While some of these items (okay, baking soda) were easy to find, I found the rest of the ingredients somewhat challenging to track down. I found the Borax in the laundry section of Super Wal-Mart and the tea tree oil and Castille soap at the health food store in town in the health/beauty section. The Borax was relatively inexpensive - $2.98 - especially when you consider that you are using 1 tablespoon at a time. It will take you awhile to work your way through an entire box! Also, according to the box, there are a million and one other uses for it that I didn't even realize, so I look forward to getting my money out of it.

However, the tea tree oil and Castille soap caused me a little sticker shock. For half an ounce of tea tree oil I paid $6.49 (it hurts to say it out loud) and the Castille soap was $4.79. The Castille soap also has a ton more uses, but because the font is so small on the bottle, I can't tell you what any of them actually are. The Castille soap also comes in multiple scents, but I got the scent-free, baby formula because I wasn't sure how the other scents would compete with the Borax and tea tree oil. (UPDATE: At Target over the weekend, I saw that the store carries both Borax and Castille soap. The Borax is in the laundry section with the other stain removers and the Castille soap is with the organic cosmetics, near where the Burt's Bees products are. They have several scents available, but not in the small bottle size that I purchased from the health food store.)

I took a cue from the Pioneer Woman and took a picture of all my ingredients to help you know what you are looking for if you go out searching for these products. Making the mix was not hard at all and it actually made me a little bit eager to clean my bathroom sink, just because I wanted to try it out. Of course, my spray bottle wouldn't work so it ended up being completely anti-climatic, but I had an extra one in the house that I poured the cleaner into and got going. Of course, now I don't have a means of disciplining my cat, not that the spray bottle was all that effective anyway...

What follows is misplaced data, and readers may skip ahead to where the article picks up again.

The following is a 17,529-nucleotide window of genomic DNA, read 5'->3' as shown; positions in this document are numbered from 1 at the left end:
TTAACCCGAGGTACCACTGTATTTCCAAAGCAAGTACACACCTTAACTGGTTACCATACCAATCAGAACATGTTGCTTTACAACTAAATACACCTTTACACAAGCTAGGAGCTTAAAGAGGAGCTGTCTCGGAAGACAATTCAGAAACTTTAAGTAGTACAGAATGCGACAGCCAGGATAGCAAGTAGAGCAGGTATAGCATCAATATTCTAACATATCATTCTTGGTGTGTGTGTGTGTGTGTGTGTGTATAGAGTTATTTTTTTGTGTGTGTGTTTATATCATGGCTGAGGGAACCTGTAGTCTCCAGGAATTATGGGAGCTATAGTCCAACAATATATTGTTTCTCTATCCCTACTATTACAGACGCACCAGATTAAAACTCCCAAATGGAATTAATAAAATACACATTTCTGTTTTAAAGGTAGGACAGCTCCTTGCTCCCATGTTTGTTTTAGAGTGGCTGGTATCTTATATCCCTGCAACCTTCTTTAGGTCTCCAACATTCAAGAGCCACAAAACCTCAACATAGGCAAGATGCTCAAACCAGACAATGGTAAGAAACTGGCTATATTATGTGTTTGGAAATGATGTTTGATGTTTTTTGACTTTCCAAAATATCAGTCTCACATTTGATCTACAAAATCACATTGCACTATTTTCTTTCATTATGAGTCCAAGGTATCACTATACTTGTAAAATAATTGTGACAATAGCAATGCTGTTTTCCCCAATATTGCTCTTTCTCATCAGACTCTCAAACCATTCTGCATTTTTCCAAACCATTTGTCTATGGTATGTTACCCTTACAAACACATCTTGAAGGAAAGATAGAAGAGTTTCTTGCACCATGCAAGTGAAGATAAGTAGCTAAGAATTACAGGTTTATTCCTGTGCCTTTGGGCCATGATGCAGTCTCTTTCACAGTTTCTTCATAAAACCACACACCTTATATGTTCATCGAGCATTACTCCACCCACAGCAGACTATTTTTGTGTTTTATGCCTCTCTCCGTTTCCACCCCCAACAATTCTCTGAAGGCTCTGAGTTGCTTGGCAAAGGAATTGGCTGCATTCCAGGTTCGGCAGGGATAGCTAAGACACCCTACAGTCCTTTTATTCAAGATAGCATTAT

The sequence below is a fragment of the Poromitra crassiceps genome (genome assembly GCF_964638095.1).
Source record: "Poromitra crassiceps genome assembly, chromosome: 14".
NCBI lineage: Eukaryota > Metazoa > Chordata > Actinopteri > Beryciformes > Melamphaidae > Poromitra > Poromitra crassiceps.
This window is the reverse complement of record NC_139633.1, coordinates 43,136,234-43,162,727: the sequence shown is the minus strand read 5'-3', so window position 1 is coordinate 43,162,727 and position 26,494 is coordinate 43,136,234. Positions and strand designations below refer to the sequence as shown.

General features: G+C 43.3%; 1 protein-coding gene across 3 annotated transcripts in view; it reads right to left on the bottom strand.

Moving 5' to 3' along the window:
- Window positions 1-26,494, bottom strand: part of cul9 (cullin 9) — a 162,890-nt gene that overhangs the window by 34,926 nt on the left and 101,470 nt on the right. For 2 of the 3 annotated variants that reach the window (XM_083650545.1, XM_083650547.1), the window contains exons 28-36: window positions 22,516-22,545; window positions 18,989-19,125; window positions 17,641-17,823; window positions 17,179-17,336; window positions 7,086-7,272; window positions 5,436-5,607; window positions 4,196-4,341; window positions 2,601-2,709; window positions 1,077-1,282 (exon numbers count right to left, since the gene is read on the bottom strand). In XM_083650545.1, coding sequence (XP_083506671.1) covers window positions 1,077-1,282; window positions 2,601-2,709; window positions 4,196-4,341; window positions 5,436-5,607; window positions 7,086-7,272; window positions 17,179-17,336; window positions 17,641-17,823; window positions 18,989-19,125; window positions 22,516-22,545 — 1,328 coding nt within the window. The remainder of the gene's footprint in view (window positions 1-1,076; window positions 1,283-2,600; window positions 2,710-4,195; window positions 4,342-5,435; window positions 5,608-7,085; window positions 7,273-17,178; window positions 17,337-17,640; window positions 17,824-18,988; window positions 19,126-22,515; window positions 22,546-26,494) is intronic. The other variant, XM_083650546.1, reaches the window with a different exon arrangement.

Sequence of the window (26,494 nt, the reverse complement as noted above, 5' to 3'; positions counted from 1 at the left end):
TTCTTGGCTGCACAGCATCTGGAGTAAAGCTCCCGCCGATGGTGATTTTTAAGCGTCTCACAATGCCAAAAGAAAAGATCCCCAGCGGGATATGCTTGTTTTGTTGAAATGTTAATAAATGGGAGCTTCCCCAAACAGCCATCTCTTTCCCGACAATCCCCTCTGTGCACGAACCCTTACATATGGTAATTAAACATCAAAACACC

I can report that the cleaner worked great. I also used it later that night to clean my kitchen sink and was again pleased with the result. My husband, who usually has an opinion about these things, couldn't pick up on the smell in the bathroom after I cleaned it, so I feel like it's a winner in our household. There is definitely a scent, though, as I found when I was mixing it all together and left the Pirex container on the counter. When my husband came home, he definitely smelled it then! Incidentally, I would recommend the Pirex container to mix up your solution because of the pour spout. Also, don't forget to label your bottle!

If you want to try this out but don't like the idea of spending money on liquid gold - err, I mean tea tree oil - you could always split the costs with a friend so you both can try it out. And you use so little of the Castille soap and tea tree oil in one batch, it will take me awhile to work my way through an entire bottle of either, so I feel like the expense is justified. Also keep in mind that this may ultimately replace all the bottles you keep on hand for cleaning your kitchen and bathroom, so while it may seem like a lot to spend right now, you hopefully won't be replacing those other cleaners once you run out. Again - my own rationalization!

When I originally set out to go more "green" in my cleaning, I thought I would let myself keep a few things that I felt like I HAD to have to get my house really clean, but now I am re-thinking that. For one, I thought I would really want to keep Comet around because it's so good at cleaning toilets and my kitchen sink, but apparently Borax can replace Comet for both of those uses. I also thought I would keep my Soft Scrub, but I realize now that I can either use Borax or even a sprinkle of baking soda to get the same desired result. So I think the only things in my cleaning arsenal now will be my vinegar & water mixture, this new all-purpose cleaner, Bar Keeper's Friend (for cleaning my stainless steel pots and pans), Clorox toilet bowl cleaner (although I might replace with Borax if I can get the same result once I run out of the other) and...I think that's all. I am torn on the Clorox wipes, because they are just so convenient! I will also still keep liquid dish soap and dish detergent as well.

Can I just say, I felt very extra-crunchy granola when I was cleaning last night with my homemade cleaner and homemade cleaning rags!

*Can you call it a recipe when what you're making doesn't involve food?

Tuesday, December 8, 2009

Coolest Bonus Room Ever - Part 2

We all remember when the spray-paint chalk board came out. And it was cool. It still is cool - but it is dusty. And I don't like dusty.














It was only a matter of time until the next generation creative wall covering surfaced, and it is here! Saw this on one of my favorite blogs, Design Mom.


It is made by a company called Idea Paint and it is paint on dry erase board. Brilliant. I see never ending fun, and maybe a future wall in my bonus room...

Saturday, December 5, 2009

Christmas traditions